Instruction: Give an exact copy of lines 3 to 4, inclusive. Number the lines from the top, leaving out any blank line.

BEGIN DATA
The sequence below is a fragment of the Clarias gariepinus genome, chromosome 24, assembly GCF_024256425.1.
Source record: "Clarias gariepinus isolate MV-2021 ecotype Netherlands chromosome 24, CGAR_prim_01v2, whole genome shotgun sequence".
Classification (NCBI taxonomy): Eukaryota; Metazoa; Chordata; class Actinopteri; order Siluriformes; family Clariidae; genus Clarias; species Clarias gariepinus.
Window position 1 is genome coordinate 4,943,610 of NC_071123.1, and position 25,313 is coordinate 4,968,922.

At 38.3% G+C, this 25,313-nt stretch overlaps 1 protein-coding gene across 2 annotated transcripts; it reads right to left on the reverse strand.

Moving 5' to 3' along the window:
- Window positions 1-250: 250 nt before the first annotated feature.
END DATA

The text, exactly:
Classification (NCBI taxonomy): Eukaryota; Metazoa; Chordata; class Actinopteri; order Siluriformes; family Clariidae; genus Clarias; species Clarias gariepinus.
Window position 1 is genome coordinate 4,943,610 of NC_071123.1, and position 25,313 is coordinate 4,968,922.